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By Kelli Orrela / The Muse
May 13, 2015

Almost every single job out there involves being online in some capacity. That means that, at some point in your career—this year or 30 years from now—you’ll likely have to access the back end of a company site, a blog, or an email marketing service.

Did that sentence scare you?

Don’t worry, it’s not as hard or as complicated as it sounds. Especially once you master a few of the basic building blocks. No, you won’t magically transform into Steve Jobs or Marissa Mayer overnight, but you can gain enough knowledge to talk credibly about website development and design. And that new knowledge might impress your current boss or a future hiring manager.

So, skip the Facebook stalking for a while and spend that time boosting your digital know-how instead. Here are five basics you can get started on right now.

1. Image Editing

Photos aren’t just for selfies and Instagram. They’re also an important tool for marketing, technical documents, and of course, a company’s online presence.

If you can do a little image editing with tools like Photoshop, you can:

  • Resize images for blog posts or websites
  • Crop images for social media headers or profiles
  • Create images for online marketing campaigns, emails, and digital newsletters

For quick and easy image editing, check out Pixlr, a photo editor you can use for free on the web or mobile devices. Or download a free 30-day trial of Photoshop and try the free tutorials on the site.

2. SEO

There’s no getting away from the fact that most people head to Google when they need information nowadays. You can help your company take advantage of that fact by understanding how SEO (search engine optimization) works and how it can improve your company’s business. If your company has any kind of online presence, SEO can only help it.

With a bit of SEO, you can:

  • Optimize images so they’re also searchable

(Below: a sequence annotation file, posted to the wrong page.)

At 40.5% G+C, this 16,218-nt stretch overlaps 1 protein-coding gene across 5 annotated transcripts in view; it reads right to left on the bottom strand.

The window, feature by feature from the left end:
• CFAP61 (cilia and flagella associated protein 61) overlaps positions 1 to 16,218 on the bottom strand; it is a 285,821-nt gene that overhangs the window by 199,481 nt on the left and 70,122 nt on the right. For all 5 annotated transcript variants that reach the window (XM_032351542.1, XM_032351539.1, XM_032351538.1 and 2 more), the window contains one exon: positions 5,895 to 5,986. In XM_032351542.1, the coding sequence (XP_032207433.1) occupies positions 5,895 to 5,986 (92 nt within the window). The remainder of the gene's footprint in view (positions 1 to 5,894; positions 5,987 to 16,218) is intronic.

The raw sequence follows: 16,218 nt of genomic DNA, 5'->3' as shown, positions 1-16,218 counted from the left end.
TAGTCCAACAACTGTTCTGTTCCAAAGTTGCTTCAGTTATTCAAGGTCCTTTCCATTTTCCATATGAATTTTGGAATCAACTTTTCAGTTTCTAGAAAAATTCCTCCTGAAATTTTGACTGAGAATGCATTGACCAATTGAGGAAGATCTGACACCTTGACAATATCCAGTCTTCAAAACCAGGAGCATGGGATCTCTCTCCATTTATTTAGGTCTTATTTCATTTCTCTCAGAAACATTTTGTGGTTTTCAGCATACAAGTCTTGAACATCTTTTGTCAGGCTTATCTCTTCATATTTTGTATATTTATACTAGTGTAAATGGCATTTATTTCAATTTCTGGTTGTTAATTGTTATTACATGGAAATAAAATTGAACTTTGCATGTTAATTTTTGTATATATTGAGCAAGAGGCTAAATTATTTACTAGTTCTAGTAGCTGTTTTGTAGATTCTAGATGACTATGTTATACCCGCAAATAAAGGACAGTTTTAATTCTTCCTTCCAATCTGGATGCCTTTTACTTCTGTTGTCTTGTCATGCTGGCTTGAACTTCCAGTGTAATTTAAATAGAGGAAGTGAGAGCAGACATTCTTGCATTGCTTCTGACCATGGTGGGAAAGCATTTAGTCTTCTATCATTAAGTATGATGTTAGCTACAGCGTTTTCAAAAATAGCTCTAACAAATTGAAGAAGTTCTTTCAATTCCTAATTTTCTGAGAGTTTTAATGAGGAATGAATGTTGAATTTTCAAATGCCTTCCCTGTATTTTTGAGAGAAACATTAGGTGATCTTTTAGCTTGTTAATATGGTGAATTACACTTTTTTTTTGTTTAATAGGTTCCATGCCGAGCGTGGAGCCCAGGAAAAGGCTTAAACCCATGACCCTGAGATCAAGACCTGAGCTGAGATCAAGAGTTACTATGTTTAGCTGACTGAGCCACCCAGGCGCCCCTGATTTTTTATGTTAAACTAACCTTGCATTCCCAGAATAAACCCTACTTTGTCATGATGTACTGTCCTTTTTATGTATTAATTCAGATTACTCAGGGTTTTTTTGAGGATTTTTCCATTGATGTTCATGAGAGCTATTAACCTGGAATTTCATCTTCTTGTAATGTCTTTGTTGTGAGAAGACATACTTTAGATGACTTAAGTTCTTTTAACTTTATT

• Create links that best describe what’s on your site
  • Write content that gets you noticed by search engines

To start unraveling the secrets of SEO, check out Google’s free “Search Engine Optimization Starter Guide.”

3. HTML

HTML, or HyperText Markup Language, is what’s used to put content on websites or web-friendly emails. You probably won’t be able to build a whole site after studying HTML for a few hours, but you will be able to do surprisingly important tasks with only a handful of code.

For example, with HTML, you can:

  • Finally correct the typos on your company’s site
  • Put content in a CMS (content management system) like WordPress
  • Write marketing emails with a service like MailChimp or Campaign Monitor
  • Create links to track the performance of marketing campaigns

You can learn HTML basics and even create your own web page in the free Skillcrush 10-day Bootcamp. You’ll also learn interesting and useful tech terms along the way that’ll wow your colleagues when you start casually tossing them out.

4. CSS

CSS (a.k.a., Cascading Style Sheets) is like the yin to HTML’s yang: It’s the code that formats and styles HTML content. By changing just a little CSS, you can completely change how a web page or other digital content looks.

If you know CSS, you can:

  • Create an email newsletter that matches your company’s brand
  • Style blog posts so they’re easier to read
  • Customize a Tumblr or Squarespace theme
  • Change the appearance of entire web pages

Check out this quick explanation of CSS to take a look at some actual CSS code. Then, have some fun playing with CSS live in the CSSDesk online editor.

5. Website Inspectors

Once you know more about websites and digital content, you can go behind the scenes with a website inspector. This is a tool that lets you see all the code that web pages are built with and—get ready for this—even edit it if you like. (Don’t worry though. The changes you make will only show up on your computer, so you won’t bring the internet down with your tweaks.)

Using an inspector is a great way to understand more about HTML and CSS—and to see how changes look before you make them on a “real” site.

Two of the most popular inspectors are Mozilla’s Firebug and Google Chrome DevTools, both of which are free. And you can get going with both inspectors with just a couple clicks by installing the Firebug Lite extension for any browser or right-clicking on any web page in Chrome to bring up DevTools.

So, what are you waiting for? Pick the building block that looks the most interesting to you, and set aside time this month to learn the fundamentals. You might even realize that you’ve discovered a new passion and decide to get a foundation in tech to advance your career. Or not. Either way, learning new tech skills can only help your career.

This post is in partnership with The Muse. The article above was originally published on The Muse.

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